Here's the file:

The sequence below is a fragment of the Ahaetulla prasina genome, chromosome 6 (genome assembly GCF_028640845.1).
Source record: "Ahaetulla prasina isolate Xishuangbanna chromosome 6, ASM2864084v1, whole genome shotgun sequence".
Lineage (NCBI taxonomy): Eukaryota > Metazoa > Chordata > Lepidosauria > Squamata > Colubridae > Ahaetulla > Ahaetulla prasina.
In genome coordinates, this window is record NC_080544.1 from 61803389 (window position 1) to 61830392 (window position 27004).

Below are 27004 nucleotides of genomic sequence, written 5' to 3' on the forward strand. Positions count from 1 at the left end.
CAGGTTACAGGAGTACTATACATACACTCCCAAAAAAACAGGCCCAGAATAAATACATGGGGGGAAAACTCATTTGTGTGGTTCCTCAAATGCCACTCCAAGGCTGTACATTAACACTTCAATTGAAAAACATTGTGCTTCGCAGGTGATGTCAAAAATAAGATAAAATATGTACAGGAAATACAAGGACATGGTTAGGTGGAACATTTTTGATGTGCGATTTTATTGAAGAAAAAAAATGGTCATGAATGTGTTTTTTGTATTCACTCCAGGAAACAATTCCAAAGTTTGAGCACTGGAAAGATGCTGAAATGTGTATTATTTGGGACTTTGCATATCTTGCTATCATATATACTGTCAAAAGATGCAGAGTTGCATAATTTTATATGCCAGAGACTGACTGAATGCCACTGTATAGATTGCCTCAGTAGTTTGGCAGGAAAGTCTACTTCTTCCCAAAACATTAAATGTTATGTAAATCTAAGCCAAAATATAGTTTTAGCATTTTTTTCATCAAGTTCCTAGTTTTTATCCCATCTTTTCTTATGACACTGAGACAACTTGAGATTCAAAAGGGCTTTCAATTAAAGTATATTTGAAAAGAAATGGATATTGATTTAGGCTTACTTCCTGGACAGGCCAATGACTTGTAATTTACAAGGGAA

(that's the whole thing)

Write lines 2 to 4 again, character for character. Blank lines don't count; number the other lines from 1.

Source record: "Ahaetulla prasina isolate Xishuangbanna chromosome 6, ASM2864084v1, whole genome shotgun sequence".
Lineage (NCBI taxonomy): Eukaryota > Metazoa > Chordata > Lepidosauria > Squamata > Colubridae > Ahaetulla > Ahaetulla prasina.
In genome coordinates, this window is record NC_080544.1 from 61803389 (window position 1) to 61830392 (window position 27004).